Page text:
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Simon Arneaud,

School of Maths and Physics, UTAS

# The Maths of Card Shuffling

People I know often wonder how I can make a serious maths thesis out of decks of playing cards. The answer is why studying maths is so great.

The maths I'm working with has been used for designing sound systems, web search engines, stock market trading systems, quantum mechanical theories and all kinds of other things I've never heard of. The fact I'm using it for card games and card shuffling makes no difference. So not only can mathematicians study just about anything, by studying just about anything we open up possibilities in all kinds of science.

Studying maths doesn't restrict you to a desk job, either. Last summer I was driving around Tasmania taking measurements of magnetic fields and thinking up physical and statistical models to apply to the data I was collecting. It's one thing to solve standard problems from textbooks and another thing to be given a problem, a box of equipment and a salary and be asked to find a solution somehow. A career in research never stays boring for long.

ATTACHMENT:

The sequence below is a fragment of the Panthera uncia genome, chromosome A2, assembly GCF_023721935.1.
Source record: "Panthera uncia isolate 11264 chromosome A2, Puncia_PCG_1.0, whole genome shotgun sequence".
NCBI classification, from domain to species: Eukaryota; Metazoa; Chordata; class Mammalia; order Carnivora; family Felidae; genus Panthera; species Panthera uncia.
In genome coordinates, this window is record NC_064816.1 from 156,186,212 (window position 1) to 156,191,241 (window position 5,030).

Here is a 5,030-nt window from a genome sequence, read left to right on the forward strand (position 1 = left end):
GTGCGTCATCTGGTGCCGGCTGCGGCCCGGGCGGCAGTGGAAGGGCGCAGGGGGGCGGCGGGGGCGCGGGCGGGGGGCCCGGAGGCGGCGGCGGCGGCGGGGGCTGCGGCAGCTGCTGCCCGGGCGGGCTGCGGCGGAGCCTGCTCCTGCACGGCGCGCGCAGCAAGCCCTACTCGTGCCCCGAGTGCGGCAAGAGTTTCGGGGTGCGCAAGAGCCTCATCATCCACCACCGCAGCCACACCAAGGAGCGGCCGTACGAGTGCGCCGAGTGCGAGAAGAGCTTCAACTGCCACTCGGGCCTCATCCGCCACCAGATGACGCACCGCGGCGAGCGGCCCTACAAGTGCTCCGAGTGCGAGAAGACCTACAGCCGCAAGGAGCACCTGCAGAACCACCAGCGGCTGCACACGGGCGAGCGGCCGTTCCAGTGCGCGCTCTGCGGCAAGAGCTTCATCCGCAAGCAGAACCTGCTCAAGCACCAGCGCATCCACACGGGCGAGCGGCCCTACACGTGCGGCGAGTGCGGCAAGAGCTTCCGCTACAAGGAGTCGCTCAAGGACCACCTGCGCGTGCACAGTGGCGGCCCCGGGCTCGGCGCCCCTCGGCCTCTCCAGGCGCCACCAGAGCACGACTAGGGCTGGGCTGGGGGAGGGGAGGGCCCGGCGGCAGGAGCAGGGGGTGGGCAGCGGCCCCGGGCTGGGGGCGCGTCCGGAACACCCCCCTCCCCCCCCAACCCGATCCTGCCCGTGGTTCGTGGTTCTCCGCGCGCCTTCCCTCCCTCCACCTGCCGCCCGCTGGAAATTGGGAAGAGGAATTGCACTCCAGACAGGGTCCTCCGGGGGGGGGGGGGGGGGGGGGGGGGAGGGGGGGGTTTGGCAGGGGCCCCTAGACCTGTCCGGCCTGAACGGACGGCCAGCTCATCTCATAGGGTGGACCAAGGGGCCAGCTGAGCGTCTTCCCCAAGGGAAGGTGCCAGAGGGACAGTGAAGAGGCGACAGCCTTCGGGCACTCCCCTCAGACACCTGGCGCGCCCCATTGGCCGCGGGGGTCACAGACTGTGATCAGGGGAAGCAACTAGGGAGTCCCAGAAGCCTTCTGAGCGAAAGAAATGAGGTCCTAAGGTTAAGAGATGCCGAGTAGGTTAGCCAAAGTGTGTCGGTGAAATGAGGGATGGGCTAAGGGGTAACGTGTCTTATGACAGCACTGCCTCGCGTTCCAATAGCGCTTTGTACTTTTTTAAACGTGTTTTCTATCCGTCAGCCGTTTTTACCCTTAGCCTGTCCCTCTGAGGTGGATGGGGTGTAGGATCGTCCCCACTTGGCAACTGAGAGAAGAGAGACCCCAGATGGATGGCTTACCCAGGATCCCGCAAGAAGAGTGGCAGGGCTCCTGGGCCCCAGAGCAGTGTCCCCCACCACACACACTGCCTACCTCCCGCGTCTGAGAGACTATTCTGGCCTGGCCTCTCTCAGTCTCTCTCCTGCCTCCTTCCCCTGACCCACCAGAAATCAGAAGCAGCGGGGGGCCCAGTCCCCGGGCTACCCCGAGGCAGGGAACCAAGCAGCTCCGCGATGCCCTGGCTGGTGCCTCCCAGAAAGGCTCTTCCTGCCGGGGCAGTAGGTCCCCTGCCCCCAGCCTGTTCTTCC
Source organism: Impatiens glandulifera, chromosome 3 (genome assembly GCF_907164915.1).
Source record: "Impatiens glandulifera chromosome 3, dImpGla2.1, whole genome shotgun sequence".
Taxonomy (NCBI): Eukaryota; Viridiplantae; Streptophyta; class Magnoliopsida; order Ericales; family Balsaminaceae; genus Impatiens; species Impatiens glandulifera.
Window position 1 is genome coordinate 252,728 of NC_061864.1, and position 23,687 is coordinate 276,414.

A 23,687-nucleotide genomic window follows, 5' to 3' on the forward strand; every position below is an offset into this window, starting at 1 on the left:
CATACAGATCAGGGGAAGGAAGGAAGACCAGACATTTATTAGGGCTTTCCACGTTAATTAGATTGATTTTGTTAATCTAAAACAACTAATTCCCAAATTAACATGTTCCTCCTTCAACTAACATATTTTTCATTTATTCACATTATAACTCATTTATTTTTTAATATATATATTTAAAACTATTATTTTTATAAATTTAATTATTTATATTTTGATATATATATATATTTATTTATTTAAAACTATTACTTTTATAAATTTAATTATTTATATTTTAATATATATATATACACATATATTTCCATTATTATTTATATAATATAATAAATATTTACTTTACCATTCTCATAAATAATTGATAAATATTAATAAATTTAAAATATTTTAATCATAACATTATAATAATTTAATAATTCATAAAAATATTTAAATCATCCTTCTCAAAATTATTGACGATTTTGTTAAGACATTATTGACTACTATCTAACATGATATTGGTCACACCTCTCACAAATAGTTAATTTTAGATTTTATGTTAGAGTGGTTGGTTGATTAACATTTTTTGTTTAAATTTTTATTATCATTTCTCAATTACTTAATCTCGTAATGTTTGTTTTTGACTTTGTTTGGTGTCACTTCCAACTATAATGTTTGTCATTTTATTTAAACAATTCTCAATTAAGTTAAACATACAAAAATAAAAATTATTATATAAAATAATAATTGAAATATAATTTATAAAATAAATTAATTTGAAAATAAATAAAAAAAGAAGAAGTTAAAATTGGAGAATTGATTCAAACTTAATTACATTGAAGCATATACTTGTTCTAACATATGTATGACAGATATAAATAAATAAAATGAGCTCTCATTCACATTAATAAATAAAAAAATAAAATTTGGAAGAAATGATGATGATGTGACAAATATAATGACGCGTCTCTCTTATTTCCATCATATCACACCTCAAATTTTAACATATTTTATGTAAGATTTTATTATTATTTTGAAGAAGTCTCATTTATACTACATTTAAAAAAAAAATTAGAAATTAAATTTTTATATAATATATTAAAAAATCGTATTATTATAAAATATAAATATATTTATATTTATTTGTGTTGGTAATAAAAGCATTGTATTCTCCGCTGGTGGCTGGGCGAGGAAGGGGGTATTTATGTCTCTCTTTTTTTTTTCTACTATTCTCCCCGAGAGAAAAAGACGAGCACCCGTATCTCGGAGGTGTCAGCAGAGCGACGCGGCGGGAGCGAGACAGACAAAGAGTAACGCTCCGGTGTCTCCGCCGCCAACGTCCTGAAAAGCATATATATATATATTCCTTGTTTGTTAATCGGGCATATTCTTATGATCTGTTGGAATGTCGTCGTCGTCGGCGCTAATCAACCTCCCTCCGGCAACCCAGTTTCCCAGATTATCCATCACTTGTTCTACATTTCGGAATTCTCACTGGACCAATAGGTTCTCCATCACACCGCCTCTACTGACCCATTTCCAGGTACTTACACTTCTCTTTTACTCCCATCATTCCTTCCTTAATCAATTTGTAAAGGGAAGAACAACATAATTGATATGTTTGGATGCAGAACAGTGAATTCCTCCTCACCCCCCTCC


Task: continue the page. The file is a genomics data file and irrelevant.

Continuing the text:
I started off university doing a mix of physics, maths, chemistry and computer science. Over the next few years I narrowed that down to mathematics and physics. That's a very straightforward combination but I've seen other students do all kinds of mixes - like electromagnetism and law - and these are people the world is needing more and more nowadays.

As I said, my honours thesis is about decks of playing cards. I study card shuffling and games, both by writing computer simulations and by using old-fashioned mathematical logic. Of course, I like to try things out on a real deck of cards once in a while, too.

I've never regretted taking up science. Studying science means you're always learning things you'd never learn elsewhere. Would you have guessed that some popular shuffling techniques would need to be repeated thousands of times to shuffle a deck properly?

**Find out more** about the exciting world of Maths with Simon Pampena, the Maths Man and 2009 National Numeracy Ambassador, during National Science Week (Thursday 21 August at UTAS Sandy Bay).